Dr. Spot robotics health care

Calling Dr. Spot: Robotic TeleDog Can Perform Key Hospital Tasks

MedicalResearch.com Interview with:

Carlo Giovanni Traverso, MB, BChir, PhD

Dr. Traverso

Carlo Giovanni Traverso, MB, BChir, PhD
Associate Physician, Brigham and Women’s Hospital
Assistant Professor,

Peter R. Chai, MD, MMS Emergency Medicine Physician and Medical Toxicologist

Dr. Chai

Peter RChaiMDMMS
Emergency Medicine Physician and Medical Toxicologist

Harvard Medical School

Brigham and Women’s Hospital
Department of Medicine


Dr-Spot-HealthCare-Assistant.jpgMedicalResearch.com: What is the background for this study? What are some of the functions that Dr. Spot can facilitate?

Response: During the COVID-19 pandemic, we wanted to consider innovative methods to provide additional social distance for physicians evaluating low acuity individuals who may have COVID-19 disease in the emergency department. While other health systems had instituted processes like evaluating patients from outside of emergency department rooms or calling patients to obtain a history, we considered the use of a mobile robotic system in collaboration with Boston Dynamics to provide telemedicine triage on an agile platform that could be navigated around a busy emergency department. Dr. Spot was built with a camera system to help an operator navigate it through an emergency department into a patient room where an on-board tablet would permit face-to-face triage and assessment of individuals.

Dr. Spot robotics health careMedicalResearch.com: What are the main findings of patient acceptance and usefulness to the care providers?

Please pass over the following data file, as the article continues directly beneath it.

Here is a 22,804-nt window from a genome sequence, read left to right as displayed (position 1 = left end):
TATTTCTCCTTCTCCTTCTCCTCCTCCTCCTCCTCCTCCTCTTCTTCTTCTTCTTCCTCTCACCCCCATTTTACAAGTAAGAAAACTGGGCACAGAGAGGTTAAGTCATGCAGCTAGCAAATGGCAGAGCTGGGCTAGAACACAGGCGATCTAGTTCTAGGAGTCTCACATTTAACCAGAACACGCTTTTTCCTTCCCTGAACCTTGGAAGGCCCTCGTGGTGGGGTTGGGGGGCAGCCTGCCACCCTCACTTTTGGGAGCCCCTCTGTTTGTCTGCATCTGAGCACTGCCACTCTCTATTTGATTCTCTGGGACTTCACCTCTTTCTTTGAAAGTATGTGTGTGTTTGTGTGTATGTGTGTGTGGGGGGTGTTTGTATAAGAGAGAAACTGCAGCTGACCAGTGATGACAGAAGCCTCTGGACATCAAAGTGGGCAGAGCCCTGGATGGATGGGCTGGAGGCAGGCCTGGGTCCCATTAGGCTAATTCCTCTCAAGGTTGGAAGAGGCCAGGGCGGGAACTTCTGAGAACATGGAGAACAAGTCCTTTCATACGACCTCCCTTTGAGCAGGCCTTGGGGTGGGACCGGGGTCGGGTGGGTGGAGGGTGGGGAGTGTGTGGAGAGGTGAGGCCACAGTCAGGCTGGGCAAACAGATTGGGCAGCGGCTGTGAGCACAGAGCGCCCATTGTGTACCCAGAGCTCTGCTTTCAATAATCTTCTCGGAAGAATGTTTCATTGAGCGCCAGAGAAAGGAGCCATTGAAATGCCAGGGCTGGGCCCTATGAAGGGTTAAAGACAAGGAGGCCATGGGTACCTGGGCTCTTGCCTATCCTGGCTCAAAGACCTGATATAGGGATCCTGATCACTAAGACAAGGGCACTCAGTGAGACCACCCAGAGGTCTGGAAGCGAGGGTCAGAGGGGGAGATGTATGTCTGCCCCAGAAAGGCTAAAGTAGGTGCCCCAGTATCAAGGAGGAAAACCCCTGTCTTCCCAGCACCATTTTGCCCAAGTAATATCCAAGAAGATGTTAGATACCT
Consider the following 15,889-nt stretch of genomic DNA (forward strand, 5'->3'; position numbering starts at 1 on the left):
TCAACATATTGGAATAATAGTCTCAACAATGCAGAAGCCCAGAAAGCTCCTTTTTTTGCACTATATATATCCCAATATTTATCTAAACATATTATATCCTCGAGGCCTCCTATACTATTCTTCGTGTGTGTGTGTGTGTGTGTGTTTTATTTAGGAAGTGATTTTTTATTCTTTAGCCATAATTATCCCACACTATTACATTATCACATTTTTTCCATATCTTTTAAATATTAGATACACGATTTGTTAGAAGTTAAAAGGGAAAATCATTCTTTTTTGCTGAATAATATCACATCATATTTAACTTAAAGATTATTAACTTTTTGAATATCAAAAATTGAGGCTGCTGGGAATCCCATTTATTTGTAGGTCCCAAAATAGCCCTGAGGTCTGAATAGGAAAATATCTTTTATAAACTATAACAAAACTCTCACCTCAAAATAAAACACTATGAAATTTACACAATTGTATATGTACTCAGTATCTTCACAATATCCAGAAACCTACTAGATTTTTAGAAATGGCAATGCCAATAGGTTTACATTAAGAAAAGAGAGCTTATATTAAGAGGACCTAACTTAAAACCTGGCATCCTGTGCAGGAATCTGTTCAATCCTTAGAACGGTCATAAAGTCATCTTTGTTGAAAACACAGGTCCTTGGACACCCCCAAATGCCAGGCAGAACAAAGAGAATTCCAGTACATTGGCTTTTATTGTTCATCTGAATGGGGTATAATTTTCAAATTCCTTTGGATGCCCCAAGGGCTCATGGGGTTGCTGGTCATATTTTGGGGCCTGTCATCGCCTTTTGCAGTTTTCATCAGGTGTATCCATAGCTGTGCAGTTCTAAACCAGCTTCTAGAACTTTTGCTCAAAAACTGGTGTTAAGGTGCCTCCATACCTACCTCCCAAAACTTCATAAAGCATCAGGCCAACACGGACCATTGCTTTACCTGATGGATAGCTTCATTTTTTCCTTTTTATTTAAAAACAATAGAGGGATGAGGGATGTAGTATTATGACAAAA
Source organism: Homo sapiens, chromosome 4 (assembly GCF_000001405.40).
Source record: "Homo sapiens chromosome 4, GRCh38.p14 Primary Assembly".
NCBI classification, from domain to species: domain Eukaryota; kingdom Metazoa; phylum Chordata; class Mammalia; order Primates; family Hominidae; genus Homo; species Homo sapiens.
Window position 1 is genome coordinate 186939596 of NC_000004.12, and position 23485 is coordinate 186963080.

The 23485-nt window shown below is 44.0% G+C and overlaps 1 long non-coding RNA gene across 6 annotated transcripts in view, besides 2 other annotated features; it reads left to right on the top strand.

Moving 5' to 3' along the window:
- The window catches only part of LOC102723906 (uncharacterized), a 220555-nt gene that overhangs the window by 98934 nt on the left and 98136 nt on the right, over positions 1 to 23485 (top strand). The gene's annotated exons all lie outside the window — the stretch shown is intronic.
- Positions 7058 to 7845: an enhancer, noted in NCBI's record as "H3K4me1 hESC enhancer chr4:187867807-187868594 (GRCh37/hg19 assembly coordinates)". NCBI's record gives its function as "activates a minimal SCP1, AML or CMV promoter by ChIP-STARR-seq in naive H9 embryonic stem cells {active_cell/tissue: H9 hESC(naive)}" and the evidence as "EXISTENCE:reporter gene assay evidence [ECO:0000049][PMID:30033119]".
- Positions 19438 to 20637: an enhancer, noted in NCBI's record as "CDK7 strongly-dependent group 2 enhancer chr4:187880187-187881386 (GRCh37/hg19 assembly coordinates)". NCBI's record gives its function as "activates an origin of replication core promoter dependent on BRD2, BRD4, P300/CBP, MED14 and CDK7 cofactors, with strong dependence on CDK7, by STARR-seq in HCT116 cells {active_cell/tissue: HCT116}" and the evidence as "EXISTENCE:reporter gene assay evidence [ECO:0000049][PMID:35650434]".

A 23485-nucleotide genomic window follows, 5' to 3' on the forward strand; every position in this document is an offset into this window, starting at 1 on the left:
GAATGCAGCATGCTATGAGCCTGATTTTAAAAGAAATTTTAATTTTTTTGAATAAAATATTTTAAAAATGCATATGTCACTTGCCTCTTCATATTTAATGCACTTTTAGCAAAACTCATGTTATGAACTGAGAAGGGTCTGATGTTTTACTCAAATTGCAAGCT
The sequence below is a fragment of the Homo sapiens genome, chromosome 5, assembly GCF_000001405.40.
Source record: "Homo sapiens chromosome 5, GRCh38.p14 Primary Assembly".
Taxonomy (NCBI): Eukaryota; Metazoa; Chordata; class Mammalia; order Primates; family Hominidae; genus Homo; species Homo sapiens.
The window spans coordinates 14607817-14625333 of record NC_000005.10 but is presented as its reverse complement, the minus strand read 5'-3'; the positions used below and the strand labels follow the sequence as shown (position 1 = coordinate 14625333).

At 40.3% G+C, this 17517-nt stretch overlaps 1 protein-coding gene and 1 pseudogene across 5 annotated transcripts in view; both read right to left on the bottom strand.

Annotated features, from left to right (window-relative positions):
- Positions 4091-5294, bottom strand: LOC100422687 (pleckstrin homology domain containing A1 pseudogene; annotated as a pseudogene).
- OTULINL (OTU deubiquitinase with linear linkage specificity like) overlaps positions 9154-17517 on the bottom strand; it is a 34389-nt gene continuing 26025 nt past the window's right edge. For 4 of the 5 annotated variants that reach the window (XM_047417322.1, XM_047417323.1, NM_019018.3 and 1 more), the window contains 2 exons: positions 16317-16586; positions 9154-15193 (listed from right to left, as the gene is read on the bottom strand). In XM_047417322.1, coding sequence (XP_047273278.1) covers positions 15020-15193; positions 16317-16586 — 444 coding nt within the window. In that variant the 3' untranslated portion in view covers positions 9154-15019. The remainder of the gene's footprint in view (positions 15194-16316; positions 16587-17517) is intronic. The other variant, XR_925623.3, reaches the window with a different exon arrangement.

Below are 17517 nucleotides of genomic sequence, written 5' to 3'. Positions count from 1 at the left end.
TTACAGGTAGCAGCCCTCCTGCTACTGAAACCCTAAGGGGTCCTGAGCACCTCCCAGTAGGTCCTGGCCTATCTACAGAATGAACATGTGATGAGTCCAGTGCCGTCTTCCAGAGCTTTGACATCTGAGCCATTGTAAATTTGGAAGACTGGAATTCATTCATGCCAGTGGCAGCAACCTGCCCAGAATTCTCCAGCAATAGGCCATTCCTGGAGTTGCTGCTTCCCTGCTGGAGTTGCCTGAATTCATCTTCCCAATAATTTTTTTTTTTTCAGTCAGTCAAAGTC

Response: We conducted a national survey to understand the potential tasks a robotic system could complete in a healthcare system in the setting of COVID-19. This showed that the general public was accepting of a robotic system like Dr. Spot to perform key hospital tasks like obtaining vital signs, providing assistance to patients and even performing tasks like swabs for COVID-19. We then conducted surveys of patients in the emergency department who were triaged and evaluated by Dr. Spot and we found a high amount of acceptability by patients to interacting with the robotic system. Furthermore, they considered their experience being evaluated by Dr. Spot equivalent to in-person physician/nurse triage.

MedicalResearch.com: What should readers take away from your report?

Response: This study found that patients and the general public are accepting of robotic systems to evaluate patients in the setting of the COVID-19 pandemic. This study should serve as a basis for future work that develops these and other robotic systems for management of patients in emergency departments, hospital settings and field hospitals or alternative care centers developed during the COVID-19 pandemic. 

MedicalResearch.com: What recommendations do you have for future research as a result of this work? 

Response: Robotic systems are feasible to deploy in hospital settings and physicians and other hospital staff can be trained to operate them. Patients are accepting of evaluations facilitated by robotic systems. This may help develop these platforms as ways in which to care for patients and perform key hospital tasks in the future. 

Disclosures: The study was a collaboration between researchers at MIT, Brigham and Women’s Hospital and Boston Dynamics. 


Chai PR, Dadabhoy FZ, Huang H, et al. Assessment of the Acceptability and Feasibility of Using Mobile Robotic Systems for Patient Evaluation. JAMA Netw Open. 2021;4(3):e210667. doi:10.1001/jamanetworkopen.2021.0667



The information on MedicalResearch.com is provided for educational purposes only, and is in no way intended to diagnose, cure, or treat any medical or other condition. Always seek the advice of your physician or other qualified health and ask your doctor any questions you may have regarding a medical condition. In addition to all other limitations and disclaimers in this agreement, service provider and its third party providers disclaim any liability or loss in connection with the content provided on this website.



Last Updated on March 4, 2021 by Marie Benz MD FAAD